Even if you consider yourself to not be involved with Paganism, you’re probably already celebrating a couple of Pagan Sabbats and are not even aware of it. Ever check to see if the Groundhog saw his shadow? Do you take your kids trick or treating? Are you someone’s secret Santa at work? Many of the Sabbats of Paganism have seeped their way into modern times as holidays and festivals that you would never consider had their roots set firmly in the ancient spiritual arts of Paganism. Don’t worry. You don’t have to be a Pagan to continue to celebrate these traditions in your life. And even to a nonbeliever they can display true power.
When we are pressed for an answer on our religious beliefs, my wife and I often let people know that we consider ourselves to be light Neopagans. Like many in the South, we were raised by our families as Southern Baptists. We don’t belong to any Wicca or Neodruidism group. In fact, we’re not even sure that exists here in rural South Carolina. But we observe the eight Sabbats and the wheel of the year in our marriage and we believe that to be just another way for us to tune ourselves into the machinations of the universe itself. Most of our friends who attend our seasonal celebrations have no idea they’re enjoying a Pagan Sabbat and for the most part we like to keep it that way. They just think we throw awesome dinner parties.
A Sabbat is merely a Pagan version of a Sabbath or day of religious observance. And instead of happening every Saturday or Sunday as it does in most religions, the Pagan Sabbats are based on the cycles of the Sun and Moon and the seasons they produce. There are eight Sabbats spread throughout the year which set the dates for these Pagan festivals. That makes them pretty easy to remember. Four of them occur on our solstices. These are called the lesser Sabbats. The other four happen in between and are referred to as greater Sabbats. These eight dates make up what is called the Wheel of the Year and that’s a pretty big deal in Paganism, Druidism and Wicca.
The Wheel of the Year
An eight-spoked diagram built to depict the Sabbats is often referred to as the Wheel of the Year. While I like to think of it in terms of our actual calendar year, this cycle doesn’t start in January. Instead it begins with Samhain, the Sabbat that has come to be known as Halloween for most of us. If you were a fan of 1980s punk rock, this is the name used by singer Glenn Danzig for his occult metal band that followed the Misfits breakup and before he changed that name again to simply Danzig. Looking for a quick video rundown on the Wheel of the Year on YouTube, I was able to find this great video by Laura Daligan of the Witchcraft Diaries blog where she explains it. Its her Wiccan perspective on the Wheel of the Year and if you’ve never heard this term I suggest you take a quick look at it.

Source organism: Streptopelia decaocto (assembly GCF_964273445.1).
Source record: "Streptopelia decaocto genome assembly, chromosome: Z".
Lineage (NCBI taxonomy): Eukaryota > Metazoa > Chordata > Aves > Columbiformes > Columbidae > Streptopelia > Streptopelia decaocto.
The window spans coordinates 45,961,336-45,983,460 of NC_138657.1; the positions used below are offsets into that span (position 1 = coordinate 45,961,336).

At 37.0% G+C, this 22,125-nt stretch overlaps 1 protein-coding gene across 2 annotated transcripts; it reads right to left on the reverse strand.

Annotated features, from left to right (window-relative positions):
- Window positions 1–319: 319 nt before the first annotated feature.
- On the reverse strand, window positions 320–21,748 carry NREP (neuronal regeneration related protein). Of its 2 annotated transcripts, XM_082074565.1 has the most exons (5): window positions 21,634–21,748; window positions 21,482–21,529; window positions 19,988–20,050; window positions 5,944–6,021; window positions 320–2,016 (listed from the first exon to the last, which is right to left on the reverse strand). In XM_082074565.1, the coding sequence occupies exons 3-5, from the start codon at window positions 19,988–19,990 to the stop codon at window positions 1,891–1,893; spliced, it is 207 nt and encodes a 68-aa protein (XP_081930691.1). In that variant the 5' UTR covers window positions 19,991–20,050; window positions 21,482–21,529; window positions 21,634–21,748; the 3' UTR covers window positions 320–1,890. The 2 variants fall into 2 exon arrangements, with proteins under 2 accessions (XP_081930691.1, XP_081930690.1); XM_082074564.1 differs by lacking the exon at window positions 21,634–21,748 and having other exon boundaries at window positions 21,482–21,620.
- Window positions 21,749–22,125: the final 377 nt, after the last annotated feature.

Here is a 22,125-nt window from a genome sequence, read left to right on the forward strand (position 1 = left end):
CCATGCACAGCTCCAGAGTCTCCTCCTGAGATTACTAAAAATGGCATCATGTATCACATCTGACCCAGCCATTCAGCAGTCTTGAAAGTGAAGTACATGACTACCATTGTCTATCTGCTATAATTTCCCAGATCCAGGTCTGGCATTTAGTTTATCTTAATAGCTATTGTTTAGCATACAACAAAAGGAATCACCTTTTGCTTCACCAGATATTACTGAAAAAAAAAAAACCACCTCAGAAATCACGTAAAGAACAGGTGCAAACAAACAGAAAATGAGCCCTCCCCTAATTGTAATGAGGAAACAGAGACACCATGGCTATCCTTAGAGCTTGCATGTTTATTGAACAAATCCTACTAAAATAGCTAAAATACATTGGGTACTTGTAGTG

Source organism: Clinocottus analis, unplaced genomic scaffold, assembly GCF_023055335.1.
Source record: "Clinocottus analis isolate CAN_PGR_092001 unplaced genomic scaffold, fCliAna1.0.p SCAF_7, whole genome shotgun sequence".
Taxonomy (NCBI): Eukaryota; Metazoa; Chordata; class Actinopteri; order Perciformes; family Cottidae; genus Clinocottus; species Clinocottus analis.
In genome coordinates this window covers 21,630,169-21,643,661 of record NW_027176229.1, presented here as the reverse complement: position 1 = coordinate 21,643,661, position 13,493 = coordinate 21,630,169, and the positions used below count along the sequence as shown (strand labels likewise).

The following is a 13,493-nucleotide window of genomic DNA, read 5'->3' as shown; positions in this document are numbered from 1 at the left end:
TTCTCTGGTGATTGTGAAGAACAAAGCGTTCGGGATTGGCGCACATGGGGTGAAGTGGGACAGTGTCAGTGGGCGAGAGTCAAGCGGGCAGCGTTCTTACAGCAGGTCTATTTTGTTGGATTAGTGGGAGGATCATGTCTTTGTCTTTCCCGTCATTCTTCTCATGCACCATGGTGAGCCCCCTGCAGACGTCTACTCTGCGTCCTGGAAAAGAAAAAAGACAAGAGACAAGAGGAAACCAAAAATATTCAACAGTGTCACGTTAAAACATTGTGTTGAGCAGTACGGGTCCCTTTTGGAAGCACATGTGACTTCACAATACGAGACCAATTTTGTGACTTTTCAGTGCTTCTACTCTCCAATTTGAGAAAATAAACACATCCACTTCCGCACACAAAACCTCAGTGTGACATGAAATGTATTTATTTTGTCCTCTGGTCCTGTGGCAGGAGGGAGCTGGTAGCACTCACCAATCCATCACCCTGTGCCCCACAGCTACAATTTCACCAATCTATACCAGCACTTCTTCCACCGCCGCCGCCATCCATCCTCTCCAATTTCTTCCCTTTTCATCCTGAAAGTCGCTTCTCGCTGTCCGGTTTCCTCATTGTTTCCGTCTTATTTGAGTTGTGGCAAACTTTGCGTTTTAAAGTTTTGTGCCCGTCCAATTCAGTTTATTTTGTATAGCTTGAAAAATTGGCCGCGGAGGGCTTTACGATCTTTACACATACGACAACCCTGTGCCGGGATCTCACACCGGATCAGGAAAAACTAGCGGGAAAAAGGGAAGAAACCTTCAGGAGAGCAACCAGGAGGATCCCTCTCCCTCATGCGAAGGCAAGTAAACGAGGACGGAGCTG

The first Sabbat of the year should be no stranger to Punxsutawney Phil as it falls on February 2nd. This Pagan Sabbat has a lot more in common with Groundhog Day than you might think, as both deal with the upcoming end of Winter. Phil of course comes out to check his shadow to let us know when the cold dreary season will pass. Imbolc stands as a yearly reminder that this season is coming to a close. It deals with preparation for the upcoming planting season and the ushering in of fertility. It is a time to ready oneself for the arrival of Spring. It is also considered a great time for the practice of magic, especially concerning love spells, since its just a few weeks shy of Valentine’s Day.
Ostara marks the arrival of Spring and lands squarely on the vernal equinox of March 21st. This Sabbat deals with the arrival of fertility, the warming of the lands and the reemergence of plant and animal life. It shares its symbolism of the egg with another Spring holiday you might have been known to observe called Easter. Pagans often set up an Ostara shrine to increase fertility. Many Pagans have adopted the sharing of dyed eggs and chocolate bunnies due to Ostara’s proximity to the Holiday with the marshmallow peeps.